The Surprising Relationship Between G/L "Relevant to Cash Flow" setting and A/R Standard Reports Showing Customer's Last Payment

  • by Kurt Goldsmith, Senior Business Consultant, Enowa Consulting
  • April 15, 2003
A little-known relationship between a G/L setting and an A/R standard report can result in a frustrating mystery for end users, who can see two different results on two different occasions from doing what they probably perceive to be the same cash-application steps. This article clears up the confusion.

Most businesses that use R/3 need their cash-application employees and their credit managers to work as a team. The FI module comes delivered with this requirement covered. It offers a few different ways to record incoming customer full/partial payments that, in turn, can be convinced to automatically populate a few different tables. These tables act as the source for both list-style and summary-style standard reports that credit managers can access, as shown in Figure 1.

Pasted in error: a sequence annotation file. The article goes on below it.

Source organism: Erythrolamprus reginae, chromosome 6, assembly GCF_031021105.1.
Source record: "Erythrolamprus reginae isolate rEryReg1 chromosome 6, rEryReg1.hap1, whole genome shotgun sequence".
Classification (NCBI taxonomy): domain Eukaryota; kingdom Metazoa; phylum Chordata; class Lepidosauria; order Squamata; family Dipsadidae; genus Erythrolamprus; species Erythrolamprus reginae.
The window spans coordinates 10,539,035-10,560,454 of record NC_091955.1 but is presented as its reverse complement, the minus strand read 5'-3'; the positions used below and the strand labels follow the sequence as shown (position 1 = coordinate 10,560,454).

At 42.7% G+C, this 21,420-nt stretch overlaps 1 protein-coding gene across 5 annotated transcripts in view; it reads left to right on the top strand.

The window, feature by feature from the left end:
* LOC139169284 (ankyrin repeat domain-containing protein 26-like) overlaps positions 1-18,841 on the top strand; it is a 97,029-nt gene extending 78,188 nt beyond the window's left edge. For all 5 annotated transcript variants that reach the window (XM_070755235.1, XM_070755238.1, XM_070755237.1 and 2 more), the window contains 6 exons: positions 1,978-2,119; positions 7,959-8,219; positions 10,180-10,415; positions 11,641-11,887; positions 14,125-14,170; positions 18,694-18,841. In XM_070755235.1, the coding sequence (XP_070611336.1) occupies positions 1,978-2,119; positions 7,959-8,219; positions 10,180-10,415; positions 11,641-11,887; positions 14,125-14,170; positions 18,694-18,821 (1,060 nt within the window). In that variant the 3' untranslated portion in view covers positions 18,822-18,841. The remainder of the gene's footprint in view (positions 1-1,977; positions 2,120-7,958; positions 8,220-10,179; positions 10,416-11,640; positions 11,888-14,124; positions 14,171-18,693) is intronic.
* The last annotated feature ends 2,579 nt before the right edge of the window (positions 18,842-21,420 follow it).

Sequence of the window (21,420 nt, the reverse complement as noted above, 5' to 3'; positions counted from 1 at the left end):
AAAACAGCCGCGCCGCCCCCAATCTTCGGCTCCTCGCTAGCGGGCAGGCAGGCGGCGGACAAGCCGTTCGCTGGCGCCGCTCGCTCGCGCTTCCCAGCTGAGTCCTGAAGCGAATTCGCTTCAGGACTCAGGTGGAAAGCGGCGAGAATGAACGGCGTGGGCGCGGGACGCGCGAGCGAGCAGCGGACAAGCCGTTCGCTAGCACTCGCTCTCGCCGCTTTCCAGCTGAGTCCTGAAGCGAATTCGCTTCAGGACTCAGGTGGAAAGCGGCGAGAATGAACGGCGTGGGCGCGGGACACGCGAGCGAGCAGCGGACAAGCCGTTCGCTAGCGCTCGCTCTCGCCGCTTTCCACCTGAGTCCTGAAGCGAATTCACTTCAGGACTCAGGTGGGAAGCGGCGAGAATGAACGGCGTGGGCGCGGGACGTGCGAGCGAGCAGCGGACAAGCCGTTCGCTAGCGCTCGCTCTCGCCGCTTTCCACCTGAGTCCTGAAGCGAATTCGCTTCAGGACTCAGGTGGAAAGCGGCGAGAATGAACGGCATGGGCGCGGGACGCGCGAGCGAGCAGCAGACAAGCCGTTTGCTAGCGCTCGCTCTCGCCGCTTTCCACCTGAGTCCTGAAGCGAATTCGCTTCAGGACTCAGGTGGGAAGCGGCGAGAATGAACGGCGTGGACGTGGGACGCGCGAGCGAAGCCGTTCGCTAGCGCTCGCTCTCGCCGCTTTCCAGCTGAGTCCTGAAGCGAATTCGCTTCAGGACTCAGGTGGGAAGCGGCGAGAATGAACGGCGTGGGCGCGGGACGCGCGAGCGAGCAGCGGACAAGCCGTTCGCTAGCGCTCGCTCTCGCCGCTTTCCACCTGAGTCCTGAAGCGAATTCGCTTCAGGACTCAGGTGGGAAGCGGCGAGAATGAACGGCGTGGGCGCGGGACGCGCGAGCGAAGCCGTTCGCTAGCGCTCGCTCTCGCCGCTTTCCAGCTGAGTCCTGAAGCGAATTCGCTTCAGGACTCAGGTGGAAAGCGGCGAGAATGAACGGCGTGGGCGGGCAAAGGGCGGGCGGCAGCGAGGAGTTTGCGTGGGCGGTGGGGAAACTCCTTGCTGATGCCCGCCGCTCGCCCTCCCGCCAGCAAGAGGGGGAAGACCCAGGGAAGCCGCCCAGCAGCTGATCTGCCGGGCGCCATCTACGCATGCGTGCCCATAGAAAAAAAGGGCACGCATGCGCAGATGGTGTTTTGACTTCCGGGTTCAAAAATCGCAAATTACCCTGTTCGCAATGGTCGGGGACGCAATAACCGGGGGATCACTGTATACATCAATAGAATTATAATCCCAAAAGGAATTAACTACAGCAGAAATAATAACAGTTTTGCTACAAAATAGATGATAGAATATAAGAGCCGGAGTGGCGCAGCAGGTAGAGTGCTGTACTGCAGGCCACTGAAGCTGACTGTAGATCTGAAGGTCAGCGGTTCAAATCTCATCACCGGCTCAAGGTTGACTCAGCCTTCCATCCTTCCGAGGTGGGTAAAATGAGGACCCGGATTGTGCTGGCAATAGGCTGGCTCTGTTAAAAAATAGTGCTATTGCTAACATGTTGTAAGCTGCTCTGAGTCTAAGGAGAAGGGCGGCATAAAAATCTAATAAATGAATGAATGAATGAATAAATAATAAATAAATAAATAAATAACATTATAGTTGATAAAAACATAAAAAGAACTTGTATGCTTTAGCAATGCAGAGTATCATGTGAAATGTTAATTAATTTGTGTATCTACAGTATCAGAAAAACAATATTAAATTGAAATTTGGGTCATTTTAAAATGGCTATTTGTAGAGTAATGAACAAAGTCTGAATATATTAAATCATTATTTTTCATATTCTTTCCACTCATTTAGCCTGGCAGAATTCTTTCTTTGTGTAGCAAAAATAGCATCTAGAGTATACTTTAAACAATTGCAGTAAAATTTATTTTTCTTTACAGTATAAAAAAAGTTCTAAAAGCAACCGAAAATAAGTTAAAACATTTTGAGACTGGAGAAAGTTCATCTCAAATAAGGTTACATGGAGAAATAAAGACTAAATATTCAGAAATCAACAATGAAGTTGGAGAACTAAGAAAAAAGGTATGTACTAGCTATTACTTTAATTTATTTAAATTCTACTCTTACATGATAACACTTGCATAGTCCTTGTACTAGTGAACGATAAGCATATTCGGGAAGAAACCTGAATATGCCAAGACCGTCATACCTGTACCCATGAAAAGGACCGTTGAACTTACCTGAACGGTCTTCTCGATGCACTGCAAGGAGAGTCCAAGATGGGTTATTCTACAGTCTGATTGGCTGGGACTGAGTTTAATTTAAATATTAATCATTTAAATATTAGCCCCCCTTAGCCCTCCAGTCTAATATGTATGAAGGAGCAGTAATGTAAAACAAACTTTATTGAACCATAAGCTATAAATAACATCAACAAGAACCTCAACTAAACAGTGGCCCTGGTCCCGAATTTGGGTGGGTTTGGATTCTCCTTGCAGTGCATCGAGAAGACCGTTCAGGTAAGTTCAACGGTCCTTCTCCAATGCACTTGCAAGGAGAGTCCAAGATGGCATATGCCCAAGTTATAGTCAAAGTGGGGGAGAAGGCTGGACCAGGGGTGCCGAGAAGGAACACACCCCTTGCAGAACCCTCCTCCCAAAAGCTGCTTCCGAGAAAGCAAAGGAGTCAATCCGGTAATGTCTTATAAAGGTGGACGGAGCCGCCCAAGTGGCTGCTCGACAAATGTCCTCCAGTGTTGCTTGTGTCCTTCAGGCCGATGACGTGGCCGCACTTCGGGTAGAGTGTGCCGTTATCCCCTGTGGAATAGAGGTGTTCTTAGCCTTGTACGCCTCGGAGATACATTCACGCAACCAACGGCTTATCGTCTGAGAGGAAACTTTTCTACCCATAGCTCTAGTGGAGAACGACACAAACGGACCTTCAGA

All variables that affect the system’s ability to increase the accuracy of, and details within, the credit manager’s receiving side of this handoff exist in the A/R module, right? Anything on the G/L-sending side that deals purely with the G/L and not the customer does not play a role, right?

Logic says yes. Your R/3 system says no. Get ready for a surprise.

Notice in Figure 1 that I highlighted the G/L offset account number that receives the debit side of the cash-application entry. A relationship between a setting in that G/L account’s master and a data entry to your customer accounts in cash-application transactions impacts the Last payment amount and Last payment date values shown in standard credit management reports. (See Figure 2 for an example of such a report).

To make things even more confusing for people not aware of this relationship, a third factor during cash applications can cause the last payment amount and date fields to be updated, leading to a frustrating mystery for the end users, who see two different results on two different occasions from doing what they probably perceive to be the same cash-application steps.1

Kurt Goldsmith

Kurt Goldsmith is a senior business consultant for Enowa Consulting, specializing in the diagnosis and resolution of productivity-related integration issues between a company’s division of labor (end users, managers, executives) and SAP software (R/3, BW, APO, CRM). He also has a lifetime performance record of one win and two third-place finishes from five career starts as a thoroughbred racehorse trainer.

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